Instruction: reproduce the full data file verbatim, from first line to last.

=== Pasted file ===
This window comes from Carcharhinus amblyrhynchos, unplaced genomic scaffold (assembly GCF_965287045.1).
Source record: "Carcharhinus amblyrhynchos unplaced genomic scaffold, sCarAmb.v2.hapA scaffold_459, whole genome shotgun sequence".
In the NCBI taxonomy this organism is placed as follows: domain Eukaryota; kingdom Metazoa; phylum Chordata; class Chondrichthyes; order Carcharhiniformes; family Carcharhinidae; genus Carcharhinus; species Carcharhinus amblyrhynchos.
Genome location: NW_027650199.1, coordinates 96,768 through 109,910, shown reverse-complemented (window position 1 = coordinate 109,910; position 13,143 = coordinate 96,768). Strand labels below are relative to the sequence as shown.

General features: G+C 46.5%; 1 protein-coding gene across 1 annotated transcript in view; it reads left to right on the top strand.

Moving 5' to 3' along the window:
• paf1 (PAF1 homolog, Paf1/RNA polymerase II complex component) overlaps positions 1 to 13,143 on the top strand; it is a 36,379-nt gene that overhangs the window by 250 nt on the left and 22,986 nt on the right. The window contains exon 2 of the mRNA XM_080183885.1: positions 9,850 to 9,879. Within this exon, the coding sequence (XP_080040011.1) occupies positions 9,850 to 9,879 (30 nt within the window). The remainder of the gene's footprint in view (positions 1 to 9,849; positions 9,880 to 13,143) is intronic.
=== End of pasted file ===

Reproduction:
This window comes from Carcharhinus amblyrhynchos, unplaced genomic scaffold (assembly GCF_965287045.1).
Source record: "Carcharhinus amblyrhynchos unplaced genomic scaffold, sCarAmb.v2.hapA scaffold_459, whole genome shotgun sequence".
In the NCBI taxonomy this organism is placed as follows: domain Eukaryota; kingdom Metazoa; phylum Chordata; class Chondrichthyes; order Carcharhiniformes; family Carcharhinidae; genus Carcharhinus; species Carcharhinus amblyrhynchos.
Genome location: NW_027650199.1, coordinates 96,768 through 109,910, shown reverse-complemented (window position 1 = coordinate 109,910; position 13,143 = coordinate 96,768). Strand labels below are relative to the sequence as shown.

General features: G+C 46.5%; 1 protein-coding gene across 1 annotated transcript in view; it reads left to right on the top strand.

Moving 5' to 3' along the window:
• paf1 (PAF1 homolog, Paf1/RNA polymerase II complex component) overlaps positions 1 to 13,143 on the top strand; it is a 36,379-nt gene that overhangs the window by 250 nt on the left and 22,986 nt on the right. The window contains exon 2 of the mRNA XM_080183885.1: positions 9,850 to 9,879. Within this exon, the coding sequence (XP_080040011.1) occupies positions 9,850 to 9,879 (30 nt within the window). The remainder of the gene's footprint in view (positions 1 to 9,849; positions 9,880 to 13,143) is intronic.